They're Never Around When You Need Them

'We are often at our best when things are at their worst.' That is the true nature of the human species and I knew there would be people doing whatever they could at the scene. And I knew I had to stay where I was.

There is a phenomenon called "survivors guilt" that describes the emotions survivors feel when others around them die, and they survive. There is another type of guilt that isn't expressed very often, but is very real. I call it "Should have been there guilt." Cops occasionally talk about it, but most of the time they talk around it with comments like "That lucky bastard is always in the right place at the right time." We're jealous and frustrated, even when we know that being in the right place at the right time means placing ourselves in extreme danger. Occasionally, we all have a shift where we seem to be right where we're needed, but not that often. All too often we go home with the leftover feelings of guilt and frustration because we weren't there; we could have been there; we wanted to be there, and we weren't.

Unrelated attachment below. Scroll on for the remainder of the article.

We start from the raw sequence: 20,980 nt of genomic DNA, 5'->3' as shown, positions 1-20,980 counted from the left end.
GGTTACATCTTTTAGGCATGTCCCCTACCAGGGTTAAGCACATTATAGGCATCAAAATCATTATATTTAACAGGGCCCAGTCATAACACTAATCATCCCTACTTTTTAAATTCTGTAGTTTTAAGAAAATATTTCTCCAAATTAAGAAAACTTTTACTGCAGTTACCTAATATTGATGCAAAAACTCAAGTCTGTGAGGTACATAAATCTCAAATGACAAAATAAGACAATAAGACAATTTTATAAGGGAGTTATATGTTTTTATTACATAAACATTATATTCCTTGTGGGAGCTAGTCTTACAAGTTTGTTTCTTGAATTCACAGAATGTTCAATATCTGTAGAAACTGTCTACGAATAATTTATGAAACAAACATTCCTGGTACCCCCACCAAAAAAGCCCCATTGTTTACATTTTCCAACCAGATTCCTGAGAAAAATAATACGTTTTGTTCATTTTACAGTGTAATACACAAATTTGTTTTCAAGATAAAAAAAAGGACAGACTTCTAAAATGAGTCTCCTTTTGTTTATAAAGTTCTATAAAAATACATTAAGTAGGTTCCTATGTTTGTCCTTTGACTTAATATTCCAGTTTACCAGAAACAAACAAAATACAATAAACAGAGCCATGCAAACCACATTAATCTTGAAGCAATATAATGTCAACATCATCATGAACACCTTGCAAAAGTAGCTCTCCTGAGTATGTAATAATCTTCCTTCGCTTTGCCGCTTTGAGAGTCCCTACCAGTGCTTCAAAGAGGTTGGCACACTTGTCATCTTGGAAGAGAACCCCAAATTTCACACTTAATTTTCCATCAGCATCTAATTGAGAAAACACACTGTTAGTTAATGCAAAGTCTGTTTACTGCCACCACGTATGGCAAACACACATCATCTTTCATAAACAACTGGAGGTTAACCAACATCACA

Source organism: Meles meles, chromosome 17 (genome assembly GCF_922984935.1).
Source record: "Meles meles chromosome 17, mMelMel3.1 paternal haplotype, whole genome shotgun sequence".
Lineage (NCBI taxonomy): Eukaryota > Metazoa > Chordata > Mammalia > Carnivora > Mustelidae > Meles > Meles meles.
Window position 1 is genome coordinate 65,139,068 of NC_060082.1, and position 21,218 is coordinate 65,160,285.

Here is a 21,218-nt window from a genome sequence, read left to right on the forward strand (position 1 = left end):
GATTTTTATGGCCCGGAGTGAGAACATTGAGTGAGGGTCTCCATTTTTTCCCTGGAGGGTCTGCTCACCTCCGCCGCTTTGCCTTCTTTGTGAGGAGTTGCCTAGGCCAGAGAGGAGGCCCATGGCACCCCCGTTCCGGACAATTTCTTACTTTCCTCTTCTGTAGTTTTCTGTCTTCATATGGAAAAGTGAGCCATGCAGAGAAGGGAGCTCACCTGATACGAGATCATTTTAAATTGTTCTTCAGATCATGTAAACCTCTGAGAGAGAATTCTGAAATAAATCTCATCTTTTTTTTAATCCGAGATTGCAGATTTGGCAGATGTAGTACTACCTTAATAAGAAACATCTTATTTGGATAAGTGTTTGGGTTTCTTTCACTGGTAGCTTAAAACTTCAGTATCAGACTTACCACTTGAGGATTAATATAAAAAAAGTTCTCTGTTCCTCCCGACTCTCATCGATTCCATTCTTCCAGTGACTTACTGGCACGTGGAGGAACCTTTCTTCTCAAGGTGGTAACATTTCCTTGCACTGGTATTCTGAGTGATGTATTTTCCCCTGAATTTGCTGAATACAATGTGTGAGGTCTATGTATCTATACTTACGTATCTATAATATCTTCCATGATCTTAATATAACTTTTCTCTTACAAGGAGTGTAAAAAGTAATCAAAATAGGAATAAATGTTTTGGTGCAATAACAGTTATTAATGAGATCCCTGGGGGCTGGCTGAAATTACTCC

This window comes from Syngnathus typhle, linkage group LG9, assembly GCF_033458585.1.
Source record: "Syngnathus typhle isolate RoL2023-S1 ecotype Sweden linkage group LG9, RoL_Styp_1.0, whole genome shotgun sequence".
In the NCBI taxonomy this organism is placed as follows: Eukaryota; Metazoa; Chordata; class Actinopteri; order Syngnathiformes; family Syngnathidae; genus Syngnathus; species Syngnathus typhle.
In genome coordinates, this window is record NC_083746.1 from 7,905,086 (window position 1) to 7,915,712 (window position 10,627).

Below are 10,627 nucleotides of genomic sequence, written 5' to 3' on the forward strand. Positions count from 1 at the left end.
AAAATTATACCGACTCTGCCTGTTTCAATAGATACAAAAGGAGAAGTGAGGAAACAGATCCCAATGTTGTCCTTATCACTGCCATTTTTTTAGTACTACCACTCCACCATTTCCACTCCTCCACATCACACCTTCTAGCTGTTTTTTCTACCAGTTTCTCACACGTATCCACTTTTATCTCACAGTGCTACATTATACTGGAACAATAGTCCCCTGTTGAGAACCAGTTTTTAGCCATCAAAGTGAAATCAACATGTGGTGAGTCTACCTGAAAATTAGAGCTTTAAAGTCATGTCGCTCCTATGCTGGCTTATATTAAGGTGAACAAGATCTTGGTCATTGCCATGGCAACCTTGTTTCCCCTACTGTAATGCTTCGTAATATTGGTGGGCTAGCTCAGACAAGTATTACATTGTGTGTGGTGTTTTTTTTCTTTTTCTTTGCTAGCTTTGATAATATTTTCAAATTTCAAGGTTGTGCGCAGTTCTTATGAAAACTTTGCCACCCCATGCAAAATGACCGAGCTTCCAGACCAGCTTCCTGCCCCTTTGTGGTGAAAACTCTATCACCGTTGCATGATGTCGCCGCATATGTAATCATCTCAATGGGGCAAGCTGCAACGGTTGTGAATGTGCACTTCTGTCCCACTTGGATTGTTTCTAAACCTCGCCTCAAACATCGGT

Every day, there is another article in the StarTribune and another story on the local news channels about the bridge, the heroes, the victims, and the aftermath.

And every day, I wish I could have been there.

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